If you are in fintech, you will be experiencing the roller coaster ride of your life. There is so much going on in the sector that keeping up is like juggling spaghetti.
The good news is that there is huge investment in fintech, to the point of looking to some like the heady days of the dot com boom. The story went that all you had to do was write the name of a cool-sounding website address on an envelope, throw it into Silicon Valley and wait for the money to come back. Then came the boom, then came the bust.
In the second quarter of this year, one in every five dollars of investment went into fintech, and the creation of Unicorns was up 500%. In the words of one research house, it was ‘bonkers.’
According to CBInsights, ‘across 657 deals, global VC-backed fintech companies raised a record $30.8B, shattering last quarter’s funding record by 30%.’
The level of innovation is surging too. From new payment techniques aimed at Gen Z, such as Buy Now, Pay Later, to the ever-increasing interest in how the future of cryptocurrencies will pan out, there is no shortage of fintech companies jostling for position in an ever increasingly competitive market. JP Morgan has just stepped up to give cryptocurrency access to customers beyond the very wealthy.
Yet, inevitably, not all the fintech news is positive, and, like many other sectors, security is becoming more and more of an issue.
As you would expect, cyberattacks have soared during the pandemic as online payments increased by 22%, to $2 billion a day.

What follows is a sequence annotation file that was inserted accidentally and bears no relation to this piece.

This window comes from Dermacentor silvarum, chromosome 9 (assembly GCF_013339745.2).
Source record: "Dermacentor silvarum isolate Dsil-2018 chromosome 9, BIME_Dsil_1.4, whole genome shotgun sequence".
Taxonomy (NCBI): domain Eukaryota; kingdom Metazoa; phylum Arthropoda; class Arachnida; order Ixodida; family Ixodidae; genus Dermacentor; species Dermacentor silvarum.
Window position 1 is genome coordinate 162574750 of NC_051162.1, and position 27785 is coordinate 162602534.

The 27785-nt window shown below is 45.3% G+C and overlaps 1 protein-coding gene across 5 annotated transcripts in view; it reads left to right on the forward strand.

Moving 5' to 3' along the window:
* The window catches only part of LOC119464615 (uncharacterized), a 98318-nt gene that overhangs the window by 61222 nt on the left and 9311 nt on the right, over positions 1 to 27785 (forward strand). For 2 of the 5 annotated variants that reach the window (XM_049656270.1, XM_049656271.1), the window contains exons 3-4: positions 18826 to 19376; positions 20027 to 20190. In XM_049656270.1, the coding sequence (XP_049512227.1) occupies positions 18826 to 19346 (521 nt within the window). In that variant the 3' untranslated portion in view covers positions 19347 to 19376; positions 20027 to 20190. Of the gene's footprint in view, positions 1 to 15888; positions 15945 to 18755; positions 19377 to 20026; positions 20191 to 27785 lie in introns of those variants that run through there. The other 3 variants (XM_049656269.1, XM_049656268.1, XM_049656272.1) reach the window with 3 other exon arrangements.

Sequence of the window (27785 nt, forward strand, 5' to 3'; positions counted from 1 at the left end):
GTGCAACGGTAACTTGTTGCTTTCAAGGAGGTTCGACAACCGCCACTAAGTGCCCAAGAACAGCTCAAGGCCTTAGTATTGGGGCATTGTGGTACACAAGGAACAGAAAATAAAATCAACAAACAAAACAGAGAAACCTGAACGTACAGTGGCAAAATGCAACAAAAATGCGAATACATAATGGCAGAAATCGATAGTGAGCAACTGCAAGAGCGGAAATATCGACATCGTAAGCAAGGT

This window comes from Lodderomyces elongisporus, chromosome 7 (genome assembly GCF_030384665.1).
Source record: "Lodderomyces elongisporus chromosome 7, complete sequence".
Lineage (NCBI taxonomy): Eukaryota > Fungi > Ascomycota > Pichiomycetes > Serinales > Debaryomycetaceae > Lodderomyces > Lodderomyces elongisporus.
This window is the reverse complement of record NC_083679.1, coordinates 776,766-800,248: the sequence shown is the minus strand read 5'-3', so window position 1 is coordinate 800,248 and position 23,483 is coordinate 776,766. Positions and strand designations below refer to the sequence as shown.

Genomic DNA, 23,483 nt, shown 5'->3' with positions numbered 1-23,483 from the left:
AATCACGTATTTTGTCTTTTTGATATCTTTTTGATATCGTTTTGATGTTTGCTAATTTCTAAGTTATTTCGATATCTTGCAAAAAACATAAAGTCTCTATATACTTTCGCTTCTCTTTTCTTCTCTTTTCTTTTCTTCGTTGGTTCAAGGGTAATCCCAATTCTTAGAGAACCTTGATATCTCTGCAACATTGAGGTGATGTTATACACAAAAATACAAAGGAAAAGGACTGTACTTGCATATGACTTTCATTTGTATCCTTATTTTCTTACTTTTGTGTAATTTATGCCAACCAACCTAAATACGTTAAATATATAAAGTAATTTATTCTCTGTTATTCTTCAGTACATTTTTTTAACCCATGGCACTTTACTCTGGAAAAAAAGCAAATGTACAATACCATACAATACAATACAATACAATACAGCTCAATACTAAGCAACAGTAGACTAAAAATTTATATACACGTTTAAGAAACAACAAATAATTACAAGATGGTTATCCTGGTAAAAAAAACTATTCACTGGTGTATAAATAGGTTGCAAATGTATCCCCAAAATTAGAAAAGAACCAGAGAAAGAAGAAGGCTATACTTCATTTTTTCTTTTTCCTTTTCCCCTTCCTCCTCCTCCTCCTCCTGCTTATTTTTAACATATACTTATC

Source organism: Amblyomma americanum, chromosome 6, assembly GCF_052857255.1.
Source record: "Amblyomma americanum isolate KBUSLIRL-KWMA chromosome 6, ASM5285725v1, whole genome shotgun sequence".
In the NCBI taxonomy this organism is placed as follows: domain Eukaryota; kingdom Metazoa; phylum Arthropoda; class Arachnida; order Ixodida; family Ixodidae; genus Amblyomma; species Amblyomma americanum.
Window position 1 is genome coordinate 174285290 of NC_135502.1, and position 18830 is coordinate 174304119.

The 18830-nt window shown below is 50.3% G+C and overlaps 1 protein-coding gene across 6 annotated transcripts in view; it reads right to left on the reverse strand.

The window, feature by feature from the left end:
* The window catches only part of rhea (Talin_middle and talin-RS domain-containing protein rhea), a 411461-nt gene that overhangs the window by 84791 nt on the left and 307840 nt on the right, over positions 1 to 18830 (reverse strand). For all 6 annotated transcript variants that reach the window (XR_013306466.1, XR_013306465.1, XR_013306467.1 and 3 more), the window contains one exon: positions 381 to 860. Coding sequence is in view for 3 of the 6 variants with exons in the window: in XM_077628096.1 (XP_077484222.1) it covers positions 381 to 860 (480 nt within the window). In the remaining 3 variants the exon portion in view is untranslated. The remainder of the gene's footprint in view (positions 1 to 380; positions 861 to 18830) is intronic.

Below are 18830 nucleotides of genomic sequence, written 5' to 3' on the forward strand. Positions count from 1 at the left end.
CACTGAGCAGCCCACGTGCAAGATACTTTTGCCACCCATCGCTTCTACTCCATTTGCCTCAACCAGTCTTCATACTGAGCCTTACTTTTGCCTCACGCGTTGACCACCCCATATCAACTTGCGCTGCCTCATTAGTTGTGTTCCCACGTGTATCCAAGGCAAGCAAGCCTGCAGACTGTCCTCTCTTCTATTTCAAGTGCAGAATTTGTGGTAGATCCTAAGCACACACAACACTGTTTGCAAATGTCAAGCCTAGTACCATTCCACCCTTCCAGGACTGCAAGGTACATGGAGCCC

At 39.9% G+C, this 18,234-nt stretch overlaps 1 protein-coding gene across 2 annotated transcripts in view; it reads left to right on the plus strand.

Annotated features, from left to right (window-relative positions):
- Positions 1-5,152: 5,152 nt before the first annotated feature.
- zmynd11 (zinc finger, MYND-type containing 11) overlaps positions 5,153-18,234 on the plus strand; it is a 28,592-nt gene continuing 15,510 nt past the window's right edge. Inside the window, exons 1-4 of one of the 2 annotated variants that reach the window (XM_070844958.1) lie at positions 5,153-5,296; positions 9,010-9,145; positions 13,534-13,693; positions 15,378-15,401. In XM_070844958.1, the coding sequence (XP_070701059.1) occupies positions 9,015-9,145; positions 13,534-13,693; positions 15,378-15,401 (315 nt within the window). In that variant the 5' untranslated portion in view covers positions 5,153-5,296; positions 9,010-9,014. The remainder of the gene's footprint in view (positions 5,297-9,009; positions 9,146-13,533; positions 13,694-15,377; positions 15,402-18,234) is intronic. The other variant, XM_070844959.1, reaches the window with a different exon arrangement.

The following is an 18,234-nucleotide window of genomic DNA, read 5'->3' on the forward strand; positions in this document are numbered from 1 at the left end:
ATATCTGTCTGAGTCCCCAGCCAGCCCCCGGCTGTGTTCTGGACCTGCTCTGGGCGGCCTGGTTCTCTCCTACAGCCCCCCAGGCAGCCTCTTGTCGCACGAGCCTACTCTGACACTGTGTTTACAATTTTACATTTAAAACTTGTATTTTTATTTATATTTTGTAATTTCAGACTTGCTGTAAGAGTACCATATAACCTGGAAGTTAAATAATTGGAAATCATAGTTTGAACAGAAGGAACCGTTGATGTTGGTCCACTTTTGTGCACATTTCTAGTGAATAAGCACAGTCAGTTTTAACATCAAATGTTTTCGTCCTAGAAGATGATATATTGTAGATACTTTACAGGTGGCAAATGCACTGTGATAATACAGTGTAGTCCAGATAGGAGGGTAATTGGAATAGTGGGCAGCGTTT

Payment scams hit three-quarters of fintech companies, and ransomware attacks are rampant. Johan Gerber of Mastercard revealed that there were 2,400 attacks, and an eye-watering $350 million was handed over to criminal gangs to get their data back. In many cases, the attacks used smaller businesses since they tend to be the weakest link when it comes to security. One financial institution has 3,000 internet-facing systems connected to 7,000 partners. That is a lot of systems to protect.
It is also not just about the actual attacks on fintech companies. Trust is fundamental for a business that manages money for people and businesses. Lose that trust, and not only do you lose the customers’ trust, but the whole edifice also begins to crumble, investors get nervous, and ecosystems collapse.
We have to hope that this, on balance, is the best of times for fintech, yet the ingredients are crunching into place to give rise to the very real thought that it could be about to become the worst of times. Again.